A direct link between accumulation of inflammatory mediators and apoptosis has been reported. Upregulated apoptosis under pathological conditions can disrupt hepatocyte integrity; when the magnitude of apoptosis overcomes the capacity to clear cellular debris, apoptosis bodies undergo spontaneous disruption and release their contents. A direct link between accumulation of inflammatory mediators and apoptosis has been found. It was also demonstrated that hepatocyte apoptosis is strong stimulus for neutrophil extravasation via receptor death. Finally, engulfment of neutrophil apoptotic bodies by macrophages and/or Kupffer cells can induce the expression of death ligands [6].

 

Study of Apoptosis Mediation in the Liver

The methods to identify apoptotic hepatocytes are limited because they are quickly englobed by adjacent macrophages. The simplest method consists of manual counts of these macrophages, which are stained with hematoxilin and eosin. Using this method, Shimamatsu & Wanless [28] identified two types of apoptotic bodies in the liver: spherical acidophilic bodies located away from adjacent hepatocytes (Councilman bodies) and star-shaped acidophilic bodies, which are retracted but still united to hepatocytes. The apoptotic body nucleus can be pycnotic, fragmented or absent; phagocytosed apoptotic bodies, and cells exhibiting condensation of chromatin as an initial manifestation of apoptosis have also been described [21-28].

In another study [29], acidophilic bodies were quantified in liver biopsies from patients with recurrent HCV infection after liver transplant, in patients with non-complicated graft rejection due to other etiologies (non-HCV), and in patients carrying non-transplanted HCV. A doubling in the proportion of acidophilic bodies at the initial stage was found in the group with recurrent HCV infection after grafting, when compared to the other groups, showing the importance of an evaluation of apoptosis for differential diagnosis between re-infection and rejection [22-29].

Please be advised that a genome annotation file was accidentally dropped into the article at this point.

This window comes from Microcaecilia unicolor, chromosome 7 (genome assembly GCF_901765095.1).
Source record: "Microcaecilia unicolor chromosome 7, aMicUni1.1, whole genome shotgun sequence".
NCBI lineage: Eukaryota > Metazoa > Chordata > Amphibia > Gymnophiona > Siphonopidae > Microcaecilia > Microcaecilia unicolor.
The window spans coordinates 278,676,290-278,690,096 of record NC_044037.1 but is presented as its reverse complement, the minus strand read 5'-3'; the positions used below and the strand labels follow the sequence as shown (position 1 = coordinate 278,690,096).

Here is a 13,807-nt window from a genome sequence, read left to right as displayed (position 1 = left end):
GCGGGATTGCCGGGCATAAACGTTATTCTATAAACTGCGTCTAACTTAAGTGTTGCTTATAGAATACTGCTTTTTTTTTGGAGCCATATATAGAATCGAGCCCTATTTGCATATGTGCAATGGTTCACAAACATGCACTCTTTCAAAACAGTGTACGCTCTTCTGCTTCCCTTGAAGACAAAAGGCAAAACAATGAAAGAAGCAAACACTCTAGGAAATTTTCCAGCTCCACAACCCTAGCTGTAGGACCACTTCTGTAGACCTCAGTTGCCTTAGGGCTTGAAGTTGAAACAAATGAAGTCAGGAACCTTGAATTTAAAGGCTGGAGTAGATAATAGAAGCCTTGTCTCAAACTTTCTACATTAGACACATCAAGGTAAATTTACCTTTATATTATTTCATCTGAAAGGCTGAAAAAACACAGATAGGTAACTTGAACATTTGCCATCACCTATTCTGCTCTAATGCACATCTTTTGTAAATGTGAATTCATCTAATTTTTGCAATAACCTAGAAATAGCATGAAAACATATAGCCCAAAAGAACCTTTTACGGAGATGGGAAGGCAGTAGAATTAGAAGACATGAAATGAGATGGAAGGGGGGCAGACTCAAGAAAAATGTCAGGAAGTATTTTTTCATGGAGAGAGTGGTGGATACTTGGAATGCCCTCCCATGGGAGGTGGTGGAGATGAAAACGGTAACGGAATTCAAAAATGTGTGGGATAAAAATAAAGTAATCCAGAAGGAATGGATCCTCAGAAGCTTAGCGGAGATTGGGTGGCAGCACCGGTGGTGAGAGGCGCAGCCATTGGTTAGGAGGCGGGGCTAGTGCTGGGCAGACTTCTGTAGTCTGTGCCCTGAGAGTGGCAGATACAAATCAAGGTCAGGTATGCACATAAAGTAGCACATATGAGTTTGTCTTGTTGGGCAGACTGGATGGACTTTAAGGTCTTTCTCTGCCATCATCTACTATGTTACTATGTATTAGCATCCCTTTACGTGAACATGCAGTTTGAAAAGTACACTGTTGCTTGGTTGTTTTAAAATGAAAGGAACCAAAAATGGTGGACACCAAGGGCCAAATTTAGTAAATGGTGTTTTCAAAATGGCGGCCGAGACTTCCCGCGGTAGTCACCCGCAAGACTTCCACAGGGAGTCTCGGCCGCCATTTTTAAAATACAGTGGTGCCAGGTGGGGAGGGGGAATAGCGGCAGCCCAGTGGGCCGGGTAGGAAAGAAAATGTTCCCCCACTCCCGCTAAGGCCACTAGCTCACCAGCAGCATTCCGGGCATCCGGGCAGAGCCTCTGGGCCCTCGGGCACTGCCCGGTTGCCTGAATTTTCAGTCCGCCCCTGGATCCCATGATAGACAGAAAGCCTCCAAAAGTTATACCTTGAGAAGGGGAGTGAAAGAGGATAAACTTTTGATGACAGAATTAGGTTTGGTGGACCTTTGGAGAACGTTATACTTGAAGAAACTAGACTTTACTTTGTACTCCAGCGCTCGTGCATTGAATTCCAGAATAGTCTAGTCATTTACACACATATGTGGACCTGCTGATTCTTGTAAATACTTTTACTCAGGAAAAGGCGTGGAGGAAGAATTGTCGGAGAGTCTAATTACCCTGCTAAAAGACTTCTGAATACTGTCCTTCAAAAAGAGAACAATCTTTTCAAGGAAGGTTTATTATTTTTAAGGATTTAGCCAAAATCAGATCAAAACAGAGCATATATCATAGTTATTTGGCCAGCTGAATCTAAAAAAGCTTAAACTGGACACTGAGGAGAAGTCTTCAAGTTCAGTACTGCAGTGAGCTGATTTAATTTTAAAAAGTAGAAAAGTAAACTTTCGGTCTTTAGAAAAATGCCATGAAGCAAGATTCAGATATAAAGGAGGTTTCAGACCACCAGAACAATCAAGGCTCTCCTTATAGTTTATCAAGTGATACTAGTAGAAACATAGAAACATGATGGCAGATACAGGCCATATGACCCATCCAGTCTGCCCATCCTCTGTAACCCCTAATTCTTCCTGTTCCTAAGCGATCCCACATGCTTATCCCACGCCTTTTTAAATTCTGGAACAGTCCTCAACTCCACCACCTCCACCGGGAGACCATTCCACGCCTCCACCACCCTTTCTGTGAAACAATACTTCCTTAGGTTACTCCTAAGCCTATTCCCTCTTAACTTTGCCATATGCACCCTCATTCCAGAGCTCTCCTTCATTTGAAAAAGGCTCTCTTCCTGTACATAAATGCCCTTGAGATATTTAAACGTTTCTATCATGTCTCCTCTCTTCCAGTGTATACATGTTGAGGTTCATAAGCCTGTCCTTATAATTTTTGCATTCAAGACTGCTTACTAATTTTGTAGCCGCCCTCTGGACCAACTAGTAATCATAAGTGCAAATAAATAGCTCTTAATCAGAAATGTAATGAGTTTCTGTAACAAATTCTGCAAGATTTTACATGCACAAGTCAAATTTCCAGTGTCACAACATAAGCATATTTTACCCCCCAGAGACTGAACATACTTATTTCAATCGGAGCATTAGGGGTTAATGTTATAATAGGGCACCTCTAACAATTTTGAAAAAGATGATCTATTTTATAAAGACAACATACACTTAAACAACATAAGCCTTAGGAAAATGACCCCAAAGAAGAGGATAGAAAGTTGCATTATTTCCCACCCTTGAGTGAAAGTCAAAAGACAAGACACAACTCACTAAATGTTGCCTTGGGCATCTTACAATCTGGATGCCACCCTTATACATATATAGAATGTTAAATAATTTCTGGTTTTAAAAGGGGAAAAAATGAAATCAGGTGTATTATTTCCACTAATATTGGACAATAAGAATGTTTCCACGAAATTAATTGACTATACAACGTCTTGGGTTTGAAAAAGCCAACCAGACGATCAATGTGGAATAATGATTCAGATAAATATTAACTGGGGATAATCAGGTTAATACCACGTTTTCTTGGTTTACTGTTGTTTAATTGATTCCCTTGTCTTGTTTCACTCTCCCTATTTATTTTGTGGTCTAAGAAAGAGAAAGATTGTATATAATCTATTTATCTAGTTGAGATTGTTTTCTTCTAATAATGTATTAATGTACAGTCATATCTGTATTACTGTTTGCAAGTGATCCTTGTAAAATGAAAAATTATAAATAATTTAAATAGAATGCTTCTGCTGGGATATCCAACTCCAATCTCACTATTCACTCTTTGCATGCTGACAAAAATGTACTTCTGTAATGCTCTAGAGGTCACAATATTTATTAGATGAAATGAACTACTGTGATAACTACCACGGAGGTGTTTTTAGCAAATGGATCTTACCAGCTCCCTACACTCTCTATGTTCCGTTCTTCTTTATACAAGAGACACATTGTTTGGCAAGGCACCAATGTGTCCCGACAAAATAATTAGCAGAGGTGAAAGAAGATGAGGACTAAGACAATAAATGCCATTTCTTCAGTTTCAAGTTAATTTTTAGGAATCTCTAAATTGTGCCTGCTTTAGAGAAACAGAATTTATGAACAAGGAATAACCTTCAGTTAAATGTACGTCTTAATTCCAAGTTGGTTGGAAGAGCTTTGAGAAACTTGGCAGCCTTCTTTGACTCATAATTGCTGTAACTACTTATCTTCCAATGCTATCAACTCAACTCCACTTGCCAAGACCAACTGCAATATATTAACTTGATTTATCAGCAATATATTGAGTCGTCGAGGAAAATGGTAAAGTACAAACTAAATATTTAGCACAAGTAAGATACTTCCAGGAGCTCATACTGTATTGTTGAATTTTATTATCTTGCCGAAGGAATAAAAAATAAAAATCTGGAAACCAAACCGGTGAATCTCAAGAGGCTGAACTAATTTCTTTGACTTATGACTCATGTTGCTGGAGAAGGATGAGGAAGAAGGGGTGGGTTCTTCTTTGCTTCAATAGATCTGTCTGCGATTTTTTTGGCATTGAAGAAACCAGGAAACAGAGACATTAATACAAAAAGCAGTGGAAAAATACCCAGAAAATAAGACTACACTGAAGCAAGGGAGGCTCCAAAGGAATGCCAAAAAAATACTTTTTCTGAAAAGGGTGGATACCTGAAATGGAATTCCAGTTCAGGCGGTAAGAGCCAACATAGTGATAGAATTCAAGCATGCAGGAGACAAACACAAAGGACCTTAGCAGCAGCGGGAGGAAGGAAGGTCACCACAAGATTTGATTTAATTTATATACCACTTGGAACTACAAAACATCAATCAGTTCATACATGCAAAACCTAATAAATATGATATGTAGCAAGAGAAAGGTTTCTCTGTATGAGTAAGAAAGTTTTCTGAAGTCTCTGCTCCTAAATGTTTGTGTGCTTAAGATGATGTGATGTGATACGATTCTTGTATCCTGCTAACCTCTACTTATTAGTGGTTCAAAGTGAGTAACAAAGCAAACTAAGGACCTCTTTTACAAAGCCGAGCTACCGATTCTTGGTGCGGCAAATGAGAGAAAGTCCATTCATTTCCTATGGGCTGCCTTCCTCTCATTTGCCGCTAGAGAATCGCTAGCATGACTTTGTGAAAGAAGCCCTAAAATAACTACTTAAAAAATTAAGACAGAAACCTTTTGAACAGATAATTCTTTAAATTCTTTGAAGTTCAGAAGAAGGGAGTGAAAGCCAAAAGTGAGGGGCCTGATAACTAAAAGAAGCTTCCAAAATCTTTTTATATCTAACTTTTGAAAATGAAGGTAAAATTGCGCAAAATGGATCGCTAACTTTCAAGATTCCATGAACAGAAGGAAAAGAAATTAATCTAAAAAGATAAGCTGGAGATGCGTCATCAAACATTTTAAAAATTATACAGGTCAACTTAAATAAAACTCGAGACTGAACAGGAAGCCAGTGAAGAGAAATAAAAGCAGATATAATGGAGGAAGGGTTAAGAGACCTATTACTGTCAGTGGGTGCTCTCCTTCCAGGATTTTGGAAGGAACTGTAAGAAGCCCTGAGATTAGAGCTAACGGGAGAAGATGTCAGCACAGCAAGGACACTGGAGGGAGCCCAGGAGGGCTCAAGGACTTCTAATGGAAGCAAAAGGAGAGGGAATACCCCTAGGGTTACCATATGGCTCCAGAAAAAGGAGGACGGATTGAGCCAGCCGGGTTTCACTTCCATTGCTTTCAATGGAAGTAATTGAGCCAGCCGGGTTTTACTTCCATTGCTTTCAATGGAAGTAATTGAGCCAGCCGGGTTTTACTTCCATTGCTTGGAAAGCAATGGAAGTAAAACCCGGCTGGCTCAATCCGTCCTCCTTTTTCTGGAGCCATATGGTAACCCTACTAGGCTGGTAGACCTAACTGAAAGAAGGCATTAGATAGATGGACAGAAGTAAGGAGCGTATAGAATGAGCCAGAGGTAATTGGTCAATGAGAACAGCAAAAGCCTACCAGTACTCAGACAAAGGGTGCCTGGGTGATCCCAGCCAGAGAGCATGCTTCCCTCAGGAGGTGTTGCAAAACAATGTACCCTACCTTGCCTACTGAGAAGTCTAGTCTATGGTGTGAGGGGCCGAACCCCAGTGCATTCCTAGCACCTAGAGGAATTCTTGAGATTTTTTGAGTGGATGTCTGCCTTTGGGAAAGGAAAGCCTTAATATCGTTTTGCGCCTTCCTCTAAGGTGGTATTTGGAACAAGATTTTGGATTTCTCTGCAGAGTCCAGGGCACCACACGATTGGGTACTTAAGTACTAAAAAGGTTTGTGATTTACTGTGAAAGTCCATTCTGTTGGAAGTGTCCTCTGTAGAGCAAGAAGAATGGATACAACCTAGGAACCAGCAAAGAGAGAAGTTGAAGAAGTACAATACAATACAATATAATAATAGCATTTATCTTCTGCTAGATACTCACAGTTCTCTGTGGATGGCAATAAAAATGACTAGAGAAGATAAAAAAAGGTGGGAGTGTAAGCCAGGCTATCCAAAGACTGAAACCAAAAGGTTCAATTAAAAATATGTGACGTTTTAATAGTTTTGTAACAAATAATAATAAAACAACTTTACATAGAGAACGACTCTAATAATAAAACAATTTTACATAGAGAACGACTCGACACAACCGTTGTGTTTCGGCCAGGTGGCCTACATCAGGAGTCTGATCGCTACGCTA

TUNEL is another technique that demonstrates DNA cleavage in situ. During apoptosis, DNA cleavage leads to an increase in the number of hydroxyl-free terminals. The indication of the transferring terminal of deoxynucleotide mediating deoxiuridine triphosphate (dUTP) is named the TUNEL technique. It has the inconvenience of confusion between necrosis and apoptosis, and it depends on the technique used to mark the apoptotic cells.

Fluorescent microscopy can detect apoptosis in isolated cells and in tissues. Fluorescein binding (DAPI) is used to detect nuclear changes, showing changes in condensation and margination of chromatin and in nuclear fragmentation. It can also be measured by flux cytometry, using nucleic acids bound to a fluorescent marker.

Anexin V. Anexin V is another technique used to detect apoptosis. Phosphatidilserin, an enzyme externalized on plasmatic membrane at the initial phase of apoptosis is identified. It has the disadvantage of being a non-quantitative method [2]. There are a variety of markers available to measure apoptosis. For material fixed in formalin, the best method is Apoptag in situ, in Apoptosis Detection kits that detect DNA fragmentation through TUNEL (which associates fragmented DNA with the definitive morphology of cellular apoptosis).

Caspase Study. Caspase is a family of enzymes that begin the apoptosis cascade; these are secreted as caspase 8 and 3 zymogens and are activated in sequence, such as caspase 8 and 9, which are initiator caspases that trigger activation of downstream effector caspases, including caspase 3, 6 and 7. Inmunohistochemical procedures allow study of the different caspases, mainly caspase 3, identifying apopotic cells and apoptotic rates at an early stage of apoptosis. [6,12]

 

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Address for correspondence:
Dr. Dr. Maria Isabel Schinoni
Av. Juracy Magalhães J. 2096 Sala 510
Salvador- Bahia. 4192.000 Brazil
Fax: 55-71-21084651. Phone: 55- 71-32642064
E-mail; misabelschinoni@terra.com.br

Received on 23 September 2005; revised 14 February 2006.